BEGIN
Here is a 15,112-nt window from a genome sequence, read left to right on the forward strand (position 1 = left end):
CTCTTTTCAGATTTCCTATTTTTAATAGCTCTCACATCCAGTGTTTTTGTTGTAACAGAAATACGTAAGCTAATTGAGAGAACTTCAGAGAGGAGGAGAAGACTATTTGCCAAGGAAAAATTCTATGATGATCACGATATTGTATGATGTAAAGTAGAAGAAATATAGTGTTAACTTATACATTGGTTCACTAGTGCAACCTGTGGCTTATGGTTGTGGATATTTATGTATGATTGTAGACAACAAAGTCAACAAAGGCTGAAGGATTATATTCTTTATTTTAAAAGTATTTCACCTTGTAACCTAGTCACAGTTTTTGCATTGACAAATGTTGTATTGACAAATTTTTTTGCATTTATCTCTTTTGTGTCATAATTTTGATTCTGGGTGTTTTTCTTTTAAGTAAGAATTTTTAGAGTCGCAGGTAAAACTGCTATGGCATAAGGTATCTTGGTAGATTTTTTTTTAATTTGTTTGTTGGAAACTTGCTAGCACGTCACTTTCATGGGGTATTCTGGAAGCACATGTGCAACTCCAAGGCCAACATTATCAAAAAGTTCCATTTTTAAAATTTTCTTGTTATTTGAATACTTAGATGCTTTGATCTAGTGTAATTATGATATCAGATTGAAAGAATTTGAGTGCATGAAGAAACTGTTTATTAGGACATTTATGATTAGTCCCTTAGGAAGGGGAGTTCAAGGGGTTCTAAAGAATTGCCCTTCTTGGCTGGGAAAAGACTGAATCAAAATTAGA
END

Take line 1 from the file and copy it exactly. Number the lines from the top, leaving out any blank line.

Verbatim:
Here is a 15,112-nt window from a genome sequence, read left to right on the forward strand (position 1 = left end):